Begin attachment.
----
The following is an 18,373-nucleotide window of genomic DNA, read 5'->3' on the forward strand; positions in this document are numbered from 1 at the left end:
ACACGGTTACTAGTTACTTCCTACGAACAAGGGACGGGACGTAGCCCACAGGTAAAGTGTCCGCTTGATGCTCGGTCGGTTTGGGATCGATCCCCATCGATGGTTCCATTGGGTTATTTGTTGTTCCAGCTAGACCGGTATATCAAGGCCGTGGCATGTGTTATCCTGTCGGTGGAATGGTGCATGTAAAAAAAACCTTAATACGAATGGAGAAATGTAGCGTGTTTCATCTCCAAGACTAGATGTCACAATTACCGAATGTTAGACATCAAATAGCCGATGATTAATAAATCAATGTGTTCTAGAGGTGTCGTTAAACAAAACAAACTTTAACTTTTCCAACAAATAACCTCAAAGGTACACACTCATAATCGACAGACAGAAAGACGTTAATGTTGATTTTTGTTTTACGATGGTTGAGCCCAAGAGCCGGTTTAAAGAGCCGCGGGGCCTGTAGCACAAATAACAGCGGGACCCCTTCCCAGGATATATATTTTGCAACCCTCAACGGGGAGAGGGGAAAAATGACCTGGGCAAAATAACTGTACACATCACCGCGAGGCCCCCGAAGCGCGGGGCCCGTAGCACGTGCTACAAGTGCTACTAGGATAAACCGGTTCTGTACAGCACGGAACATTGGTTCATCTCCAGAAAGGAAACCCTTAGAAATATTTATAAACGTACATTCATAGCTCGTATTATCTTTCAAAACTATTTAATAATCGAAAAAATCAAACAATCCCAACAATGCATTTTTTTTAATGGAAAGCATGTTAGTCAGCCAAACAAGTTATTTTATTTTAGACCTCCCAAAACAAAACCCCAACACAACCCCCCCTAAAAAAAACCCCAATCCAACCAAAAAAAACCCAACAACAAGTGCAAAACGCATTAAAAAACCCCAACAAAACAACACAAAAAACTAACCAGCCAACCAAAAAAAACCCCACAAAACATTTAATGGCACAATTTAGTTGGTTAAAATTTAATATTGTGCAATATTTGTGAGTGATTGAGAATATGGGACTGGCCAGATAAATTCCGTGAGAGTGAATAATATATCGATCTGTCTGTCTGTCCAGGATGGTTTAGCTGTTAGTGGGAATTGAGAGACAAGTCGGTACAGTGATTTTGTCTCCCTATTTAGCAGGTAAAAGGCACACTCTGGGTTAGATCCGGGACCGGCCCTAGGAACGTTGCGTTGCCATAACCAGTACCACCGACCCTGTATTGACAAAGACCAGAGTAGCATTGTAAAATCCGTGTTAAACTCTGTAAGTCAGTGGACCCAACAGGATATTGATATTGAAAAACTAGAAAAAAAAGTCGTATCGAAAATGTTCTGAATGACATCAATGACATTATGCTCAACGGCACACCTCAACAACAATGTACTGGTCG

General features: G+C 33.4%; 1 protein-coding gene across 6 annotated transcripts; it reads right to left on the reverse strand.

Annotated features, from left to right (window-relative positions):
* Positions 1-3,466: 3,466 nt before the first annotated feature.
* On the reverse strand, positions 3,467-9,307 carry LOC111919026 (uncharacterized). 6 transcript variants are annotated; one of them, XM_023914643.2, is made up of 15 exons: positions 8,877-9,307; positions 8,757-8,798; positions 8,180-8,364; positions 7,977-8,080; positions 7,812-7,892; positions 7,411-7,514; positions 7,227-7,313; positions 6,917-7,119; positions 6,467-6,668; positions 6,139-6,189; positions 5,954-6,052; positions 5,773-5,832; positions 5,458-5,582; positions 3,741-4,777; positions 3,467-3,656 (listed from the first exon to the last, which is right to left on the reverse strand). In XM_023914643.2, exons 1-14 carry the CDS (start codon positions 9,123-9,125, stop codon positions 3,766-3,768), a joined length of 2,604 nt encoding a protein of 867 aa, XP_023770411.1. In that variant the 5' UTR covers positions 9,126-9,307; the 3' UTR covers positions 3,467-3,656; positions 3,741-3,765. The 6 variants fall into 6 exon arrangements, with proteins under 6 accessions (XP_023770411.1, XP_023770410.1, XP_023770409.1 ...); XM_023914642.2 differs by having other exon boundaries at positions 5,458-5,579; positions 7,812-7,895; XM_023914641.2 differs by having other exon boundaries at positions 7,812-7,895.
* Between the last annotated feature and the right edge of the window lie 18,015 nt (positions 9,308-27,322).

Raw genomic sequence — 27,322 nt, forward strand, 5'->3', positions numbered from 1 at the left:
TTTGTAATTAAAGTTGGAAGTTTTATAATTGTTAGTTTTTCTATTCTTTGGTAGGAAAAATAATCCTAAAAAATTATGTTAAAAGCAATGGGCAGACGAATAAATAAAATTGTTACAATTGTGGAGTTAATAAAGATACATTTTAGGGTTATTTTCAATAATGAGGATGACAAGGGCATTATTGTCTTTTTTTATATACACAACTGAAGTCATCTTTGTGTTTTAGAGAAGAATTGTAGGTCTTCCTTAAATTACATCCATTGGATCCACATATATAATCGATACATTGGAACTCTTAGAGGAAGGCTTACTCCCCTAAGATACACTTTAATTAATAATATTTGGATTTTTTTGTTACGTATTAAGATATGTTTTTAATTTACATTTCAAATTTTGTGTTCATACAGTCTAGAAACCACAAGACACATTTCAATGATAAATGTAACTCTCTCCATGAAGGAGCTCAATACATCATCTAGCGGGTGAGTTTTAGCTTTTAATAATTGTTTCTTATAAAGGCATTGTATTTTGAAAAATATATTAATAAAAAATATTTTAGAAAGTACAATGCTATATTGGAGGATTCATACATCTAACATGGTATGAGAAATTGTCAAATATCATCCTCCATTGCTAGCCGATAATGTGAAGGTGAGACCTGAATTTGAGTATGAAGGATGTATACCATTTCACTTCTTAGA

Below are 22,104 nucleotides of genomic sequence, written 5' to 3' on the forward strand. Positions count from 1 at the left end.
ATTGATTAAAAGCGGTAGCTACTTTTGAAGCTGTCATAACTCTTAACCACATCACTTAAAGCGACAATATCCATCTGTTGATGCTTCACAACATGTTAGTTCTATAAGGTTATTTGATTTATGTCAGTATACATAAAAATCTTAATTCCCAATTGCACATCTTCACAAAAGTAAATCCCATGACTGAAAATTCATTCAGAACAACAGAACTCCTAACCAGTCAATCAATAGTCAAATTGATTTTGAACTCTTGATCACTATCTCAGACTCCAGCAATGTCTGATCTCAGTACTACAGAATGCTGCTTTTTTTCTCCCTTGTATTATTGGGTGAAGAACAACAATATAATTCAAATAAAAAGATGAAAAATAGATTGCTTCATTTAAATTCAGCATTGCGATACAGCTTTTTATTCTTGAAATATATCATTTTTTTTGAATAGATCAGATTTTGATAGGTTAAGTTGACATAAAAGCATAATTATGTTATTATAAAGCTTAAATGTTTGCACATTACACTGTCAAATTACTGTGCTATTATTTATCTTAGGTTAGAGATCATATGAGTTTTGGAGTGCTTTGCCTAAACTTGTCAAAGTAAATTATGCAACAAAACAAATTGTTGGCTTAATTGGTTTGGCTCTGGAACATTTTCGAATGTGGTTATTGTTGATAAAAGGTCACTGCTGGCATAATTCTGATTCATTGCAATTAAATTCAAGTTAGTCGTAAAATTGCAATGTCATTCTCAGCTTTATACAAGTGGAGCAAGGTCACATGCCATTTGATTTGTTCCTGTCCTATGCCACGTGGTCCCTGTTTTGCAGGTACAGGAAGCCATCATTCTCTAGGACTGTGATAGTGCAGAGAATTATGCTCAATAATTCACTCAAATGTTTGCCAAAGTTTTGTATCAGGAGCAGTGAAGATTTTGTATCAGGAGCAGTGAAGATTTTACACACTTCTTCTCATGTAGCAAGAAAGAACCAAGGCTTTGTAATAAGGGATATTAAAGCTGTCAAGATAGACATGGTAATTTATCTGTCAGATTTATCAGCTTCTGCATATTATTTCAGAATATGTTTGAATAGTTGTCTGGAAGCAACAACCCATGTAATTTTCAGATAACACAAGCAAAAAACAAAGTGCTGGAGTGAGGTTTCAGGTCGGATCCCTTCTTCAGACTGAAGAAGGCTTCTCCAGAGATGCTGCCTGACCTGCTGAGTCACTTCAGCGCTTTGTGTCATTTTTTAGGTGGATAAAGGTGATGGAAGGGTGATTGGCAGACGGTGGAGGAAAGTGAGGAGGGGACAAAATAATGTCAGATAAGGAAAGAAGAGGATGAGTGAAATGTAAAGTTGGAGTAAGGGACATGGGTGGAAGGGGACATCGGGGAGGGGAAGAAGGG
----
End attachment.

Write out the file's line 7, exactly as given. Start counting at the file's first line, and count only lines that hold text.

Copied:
* Between the last annotated feature and the right edge of the window lie 18,015 nt (positions 9,308-27,322).